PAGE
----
The theory behind most diets seems simple enough: Eat less calories; Lose more weight. But we all know that’s way easier said than done, and now there’s some epigenetic reasons why. A new study found that promoter methylation of key obesity linked genes can predict the success of low-calorie diets.
Researchers from the University of Navarra in Spain studied the effects of an 8-week, low-calorie diet on a group of 27 obese women through anthropometric stats and blood samples. But unlike the usual weight loss trial the team also used genomic DNA and RNA from adipose tissue biopsies to monitor DNA methylation and gene expression of two genes with close ties to obesity, TNF-alpha and Leptin. The team performed MSP on samples converted with QIAGEN’s EpiTect Bisulfite Kit. Here’s what they found from the before and after snapshots:
- 21 patients lost more than 5% of their initial body weight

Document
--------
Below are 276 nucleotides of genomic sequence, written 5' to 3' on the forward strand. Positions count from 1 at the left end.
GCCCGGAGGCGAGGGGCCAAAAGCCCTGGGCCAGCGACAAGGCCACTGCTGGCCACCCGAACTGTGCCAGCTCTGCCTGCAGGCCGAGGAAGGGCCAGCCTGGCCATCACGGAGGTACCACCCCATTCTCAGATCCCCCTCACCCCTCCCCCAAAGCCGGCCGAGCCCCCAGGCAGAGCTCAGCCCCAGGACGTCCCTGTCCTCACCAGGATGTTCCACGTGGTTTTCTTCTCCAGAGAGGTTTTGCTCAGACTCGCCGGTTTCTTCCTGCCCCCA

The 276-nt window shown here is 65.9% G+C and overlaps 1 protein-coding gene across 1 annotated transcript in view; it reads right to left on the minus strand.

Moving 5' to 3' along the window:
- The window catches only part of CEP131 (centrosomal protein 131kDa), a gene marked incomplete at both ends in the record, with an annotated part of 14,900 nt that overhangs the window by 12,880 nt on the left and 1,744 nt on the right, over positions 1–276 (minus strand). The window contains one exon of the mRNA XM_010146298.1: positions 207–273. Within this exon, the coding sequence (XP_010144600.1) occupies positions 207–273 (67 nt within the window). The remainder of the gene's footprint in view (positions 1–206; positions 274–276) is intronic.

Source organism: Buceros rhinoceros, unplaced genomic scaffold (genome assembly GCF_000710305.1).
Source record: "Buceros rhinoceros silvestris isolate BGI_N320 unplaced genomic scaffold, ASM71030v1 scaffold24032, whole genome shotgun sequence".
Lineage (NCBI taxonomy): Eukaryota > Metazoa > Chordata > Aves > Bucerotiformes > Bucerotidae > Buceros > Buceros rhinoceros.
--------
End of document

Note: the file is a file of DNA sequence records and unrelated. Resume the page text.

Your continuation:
- Methylation Specific PCR (MSP) found that those successful dieters had lower initial levels of DNA methylation in both TNF-alpha and Leptin promoters
- Promoter methylation patterns were not altered during the low-calorie regimen
- Baseline Leptin and TNF-alpha gene expression was similar in both diet responders and non-responders, while Leptin levels dropped in responders, post diet
So the Spanish scientists found that higher promoter methylation levels in TNF-alpha and Leptin really took a bite out of the effectiveness of the low-calorie diet plan. They plan to investigate further if TNF-alpha/Leptin promoter methylation measured by MSP can be used as a biomarker to predict diet effectiveness, or potentially to help tailor individual weight-loss strategies.
Get all of the tasty, but low-cal details at Journal of Physiology and Biochemistry, April 2010.